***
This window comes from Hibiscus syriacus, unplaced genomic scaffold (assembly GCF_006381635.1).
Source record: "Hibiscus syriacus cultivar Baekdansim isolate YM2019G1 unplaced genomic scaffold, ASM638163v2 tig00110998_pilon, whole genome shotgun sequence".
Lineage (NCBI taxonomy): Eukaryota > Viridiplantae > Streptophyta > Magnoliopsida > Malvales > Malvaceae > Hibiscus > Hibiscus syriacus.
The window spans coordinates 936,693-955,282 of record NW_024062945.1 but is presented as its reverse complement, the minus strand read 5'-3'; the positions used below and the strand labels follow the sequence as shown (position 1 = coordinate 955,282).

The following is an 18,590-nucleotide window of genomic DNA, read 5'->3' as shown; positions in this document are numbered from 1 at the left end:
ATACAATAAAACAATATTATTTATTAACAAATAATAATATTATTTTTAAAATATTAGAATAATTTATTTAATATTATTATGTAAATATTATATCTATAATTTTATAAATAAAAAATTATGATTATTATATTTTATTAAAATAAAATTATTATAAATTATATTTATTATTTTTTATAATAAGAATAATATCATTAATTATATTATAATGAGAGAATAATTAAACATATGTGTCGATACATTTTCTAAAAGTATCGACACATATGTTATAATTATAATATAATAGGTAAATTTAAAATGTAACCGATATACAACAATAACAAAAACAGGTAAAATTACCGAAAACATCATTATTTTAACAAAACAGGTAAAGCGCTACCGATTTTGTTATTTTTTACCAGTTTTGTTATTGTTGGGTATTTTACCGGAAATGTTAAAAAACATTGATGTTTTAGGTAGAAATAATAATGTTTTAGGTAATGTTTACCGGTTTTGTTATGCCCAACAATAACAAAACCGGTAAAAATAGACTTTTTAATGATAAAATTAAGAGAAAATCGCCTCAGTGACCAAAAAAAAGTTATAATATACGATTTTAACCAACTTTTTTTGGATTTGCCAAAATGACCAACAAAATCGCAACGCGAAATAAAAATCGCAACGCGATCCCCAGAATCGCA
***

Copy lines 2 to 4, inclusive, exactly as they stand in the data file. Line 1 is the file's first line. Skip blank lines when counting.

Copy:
Source record: "Hibiscus syriacus cultivar Baekdansim isolate YM2019G1 unplaced genomic scaffold, ASM638163v2 tig00110998_pilon, whole genome shotgun sequence".
Lineage (NCBI taxonomy): Eukaryota > Viridiplantae > Streptophyta > Magnoliopsida > Malvales > Malvaceae > Hibiscus > Hibiscus syriacus.
The window spans coordinates 936,693-955,282 of record NW_024062945.1 but is presented as its reverse complement, the minus strand read 5'-3'; the positions used below and the strand labels follow the sequence as shown (position 1 = coordinate 955,282).